I’ve only just gotten up and had my first cup o’ joe, and I’m already cranky. It seems that O’Reilly‘s lawyers sent a Cease-&-Desist to a not-for-profit tech group in Ireland for using “Web 2.0” in a conference name. I would’ve told IT@Cork to take a page from James Joyce and tell O’Reilly to “K.M.R.I.A.” But as it turned out, O’Reilly apologized to the group and agreed to let them use the term in their conference name.
Agreed to let them use the term. Because O’Reilly still maintains that “Web 2.0” is their trademark and anyone else who wants to use it has to get permission first.
What’chu talkin’ ’bout, O’Reilly?
Sure, I could go into a hotheaded rant about why O’Reilly are getting this wrong, but Cory Doctorow said it first and better, so I’ll point you to his post about this. Basically, though, it boils down to this: is “Web 2.0” a concept, a practice of web design, or is it a business trademark, like Coke or Kleenex? O’Reilly can’t have it both ways: “Web 2.0” is either a way of using the World Wide Web that belongs to everyone, or it’s just a term like Hardee’s “Made From Scratch” Biscuits–meaningless, except in advertising their product.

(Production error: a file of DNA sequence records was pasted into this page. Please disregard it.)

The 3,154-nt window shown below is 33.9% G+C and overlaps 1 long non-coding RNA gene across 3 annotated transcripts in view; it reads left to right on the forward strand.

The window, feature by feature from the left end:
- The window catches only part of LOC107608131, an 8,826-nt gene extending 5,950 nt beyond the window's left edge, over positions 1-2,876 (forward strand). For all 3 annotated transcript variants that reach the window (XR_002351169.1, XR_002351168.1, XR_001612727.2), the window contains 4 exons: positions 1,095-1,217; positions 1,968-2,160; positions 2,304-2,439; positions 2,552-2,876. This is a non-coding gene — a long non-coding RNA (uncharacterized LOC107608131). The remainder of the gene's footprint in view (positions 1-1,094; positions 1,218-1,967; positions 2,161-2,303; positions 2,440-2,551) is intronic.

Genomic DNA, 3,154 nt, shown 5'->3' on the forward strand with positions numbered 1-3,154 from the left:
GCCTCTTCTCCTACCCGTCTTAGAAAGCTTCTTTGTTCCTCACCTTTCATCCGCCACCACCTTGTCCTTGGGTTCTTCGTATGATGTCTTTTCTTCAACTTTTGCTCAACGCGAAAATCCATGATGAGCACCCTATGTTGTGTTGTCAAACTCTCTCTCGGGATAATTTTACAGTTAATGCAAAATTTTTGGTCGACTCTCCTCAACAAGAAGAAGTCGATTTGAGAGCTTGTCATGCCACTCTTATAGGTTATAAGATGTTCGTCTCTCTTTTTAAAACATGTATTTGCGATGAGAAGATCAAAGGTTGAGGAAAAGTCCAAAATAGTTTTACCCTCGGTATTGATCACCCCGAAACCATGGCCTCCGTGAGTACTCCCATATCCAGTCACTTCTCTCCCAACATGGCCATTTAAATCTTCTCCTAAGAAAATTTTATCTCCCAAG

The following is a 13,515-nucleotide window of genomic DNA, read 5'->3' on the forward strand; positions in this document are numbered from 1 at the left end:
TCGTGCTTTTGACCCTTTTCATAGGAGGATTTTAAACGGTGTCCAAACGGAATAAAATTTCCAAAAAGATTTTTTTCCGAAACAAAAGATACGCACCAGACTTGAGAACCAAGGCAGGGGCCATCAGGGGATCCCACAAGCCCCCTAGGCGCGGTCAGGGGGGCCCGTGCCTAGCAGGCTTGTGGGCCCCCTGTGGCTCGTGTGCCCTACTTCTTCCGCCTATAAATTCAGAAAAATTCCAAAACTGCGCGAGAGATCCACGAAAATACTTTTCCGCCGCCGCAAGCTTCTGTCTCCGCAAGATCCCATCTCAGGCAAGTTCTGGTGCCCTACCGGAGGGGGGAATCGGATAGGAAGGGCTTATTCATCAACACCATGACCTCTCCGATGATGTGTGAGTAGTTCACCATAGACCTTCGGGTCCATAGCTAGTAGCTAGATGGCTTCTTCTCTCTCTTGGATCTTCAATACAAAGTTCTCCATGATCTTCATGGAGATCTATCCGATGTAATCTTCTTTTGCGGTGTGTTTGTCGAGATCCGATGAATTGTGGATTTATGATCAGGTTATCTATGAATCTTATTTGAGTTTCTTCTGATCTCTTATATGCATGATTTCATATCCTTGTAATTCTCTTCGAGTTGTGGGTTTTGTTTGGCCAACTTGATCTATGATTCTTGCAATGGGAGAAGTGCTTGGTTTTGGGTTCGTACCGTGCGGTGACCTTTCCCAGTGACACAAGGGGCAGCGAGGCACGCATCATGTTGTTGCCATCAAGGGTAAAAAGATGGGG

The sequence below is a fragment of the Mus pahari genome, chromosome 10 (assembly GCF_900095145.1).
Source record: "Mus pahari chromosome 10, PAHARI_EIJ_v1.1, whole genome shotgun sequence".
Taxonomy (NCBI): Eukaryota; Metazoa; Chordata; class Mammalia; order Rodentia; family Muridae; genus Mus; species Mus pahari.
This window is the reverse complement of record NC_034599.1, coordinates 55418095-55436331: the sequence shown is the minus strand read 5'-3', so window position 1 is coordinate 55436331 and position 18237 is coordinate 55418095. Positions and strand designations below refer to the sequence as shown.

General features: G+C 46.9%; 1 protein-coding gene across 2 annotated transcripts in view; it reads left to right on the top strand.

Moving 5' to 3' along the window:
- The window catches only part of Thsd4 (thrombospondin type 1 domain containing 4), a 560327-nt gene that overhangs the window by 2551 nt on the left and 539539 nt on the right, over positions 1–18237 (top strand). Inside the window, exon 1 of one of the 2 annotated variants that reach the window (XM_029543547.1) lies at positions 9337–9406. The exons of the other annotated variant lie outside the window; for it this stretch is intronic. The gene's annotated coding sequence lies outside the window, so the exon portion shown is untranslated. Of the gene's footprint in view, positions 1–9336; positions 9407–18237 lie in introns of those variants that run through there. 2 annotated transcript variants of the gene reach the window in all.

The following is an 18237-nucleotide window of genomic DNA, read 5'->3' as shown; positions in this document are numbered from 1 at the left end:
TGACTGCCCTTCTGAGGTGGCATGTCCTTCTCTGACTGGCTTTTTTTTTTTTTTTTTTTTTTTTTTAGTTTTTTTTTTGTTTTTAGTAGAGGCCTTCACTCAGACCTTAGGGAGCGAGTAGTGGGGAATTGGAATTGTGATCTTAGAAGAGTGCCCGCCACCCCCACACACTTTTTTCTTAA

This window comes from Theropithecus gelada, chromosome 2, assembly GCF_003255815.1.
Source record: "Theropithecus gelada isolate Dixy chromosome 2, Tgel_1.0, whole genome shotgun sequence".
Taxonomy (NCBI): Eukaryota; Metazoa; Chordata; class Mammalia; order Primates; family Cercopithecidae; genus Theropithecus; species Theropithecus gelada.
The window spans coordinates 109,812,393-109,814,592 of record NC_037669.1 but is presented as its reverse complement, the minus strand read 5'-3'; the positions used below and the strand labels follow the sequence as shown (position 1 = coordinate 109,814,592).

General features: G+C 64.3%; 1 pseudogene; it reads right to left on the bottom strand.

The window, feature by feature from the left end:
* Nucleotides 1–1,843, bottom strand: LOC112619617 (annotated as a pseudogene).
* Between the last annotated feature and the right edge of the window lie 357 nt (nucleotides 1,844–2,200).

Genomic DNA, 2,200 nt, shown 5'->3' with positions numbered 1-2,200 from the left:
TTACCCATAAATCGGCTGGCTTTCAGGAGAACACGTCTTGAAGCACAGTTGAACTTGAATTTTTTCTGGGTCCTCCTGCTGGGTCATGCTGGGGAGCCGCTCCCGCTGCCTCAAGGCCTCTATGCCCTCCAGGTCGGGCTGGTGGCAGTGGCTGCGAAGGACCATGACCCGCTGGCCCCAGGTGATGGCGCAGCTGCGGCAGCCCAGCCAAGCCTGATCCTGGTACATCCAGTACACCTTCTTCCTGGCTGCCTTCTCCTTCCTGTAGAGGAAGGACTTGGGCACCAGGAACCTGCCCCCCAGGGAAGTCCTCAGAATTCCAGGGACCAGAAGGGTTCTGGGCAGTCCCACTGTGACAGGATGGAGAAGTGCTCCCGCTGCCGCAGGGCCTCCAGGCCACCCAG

So, on one hand, there’s this nifty l’il graphic.
And on the other hand, there’s this: if “Web 2.0” only applies to O’Reilly like “I’m Lovin’ It” applies to McDonald’s, then I’ll simply stop using the term “Web 2.0.” Because the term will have no meaning. If it’s not a concept that belongs to everyone, then, frankly, it’s a bullshit PR term. It’s just another lame way for O’Reilly to claim they “think outside the box” (a phrase I’m thoroughly tired of, a phrase that means sod all).
(Meanwhile, Michael Casey has already stepped up and declared that he’s never considered ownership of the term “Library 2.0”, despite having coined the term. Chew on that, O’Reilly.)